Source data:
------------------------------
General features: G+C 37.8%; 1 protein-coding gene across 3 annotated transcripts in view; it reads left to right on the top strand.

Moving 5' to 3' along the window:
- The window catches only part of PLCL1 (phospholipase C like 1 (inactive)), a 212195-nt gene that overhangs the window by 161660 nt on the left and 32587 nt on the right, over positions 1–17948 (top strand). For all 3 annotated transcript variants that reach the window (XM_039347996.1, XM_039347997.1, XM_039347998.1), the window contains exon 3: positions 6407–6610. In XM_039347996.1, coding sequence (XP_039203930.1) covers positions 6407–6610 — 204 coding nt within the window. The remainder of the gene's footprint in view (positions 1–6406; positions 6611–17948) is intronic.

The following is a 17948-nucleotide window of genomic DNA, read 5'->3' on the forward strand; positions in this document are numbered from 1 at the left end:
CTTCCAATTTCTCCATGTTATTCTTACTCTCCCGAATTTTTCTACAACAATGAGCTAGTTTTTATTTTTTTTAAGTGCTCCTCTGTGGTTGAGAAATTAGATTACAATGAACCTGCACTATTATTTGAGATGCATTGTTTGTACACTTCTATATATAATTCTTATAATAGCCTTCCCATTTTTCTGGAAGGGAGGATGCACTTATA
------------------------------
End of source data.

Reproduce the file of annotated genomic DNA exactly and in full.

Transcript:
General features: G+C 37.8%; 1 protein-coding gene across 3 annotated transcripts in view; it reads left to right on the top strand.

Moving 5' to 3' along the window:
- The window catches only part of PLCL1 (phospholipase C like 1 (inactive)), a 212195-nt gene that overhangs the window by 161660 nt on the left and 32587 nt on the right, over positions 1–17948 (top strand). For all 3 annotated transcript variants that reach the window (XM_039347996.1, XM_039347997.1, XM_039347998.1), the window contains exon 3: positions 6407–6610. In XM_039347996.1, coding sequence (XP_039203930.1) covers positions 6407–6610 — 204 coding nt within the window. The remainder of the gene's footprint in view (positions 1–6406; positions 6611–17948) is intronic.

The following is a 17948-nucleotide window of genomic DNA, read 5'->3' on the forward strand; positions in this document are numbered from 1 at the left end:
CTTCCAATTTCTCCATGTTATTCTTACTCTCCCGAATTTTTCTACAACAATGAGCTAGTTTTTATTTTTTTTAAGTGCTCCTCTGTGGTTGAGAAATTAGATTACAATGAACCTGCACTATTATTTGAGATGCATTGTTTGTACACTTCTATATATAATTCTTATAATAGCCTTCCCATTTTTCTGGAAGGGAGGATGCACTTATA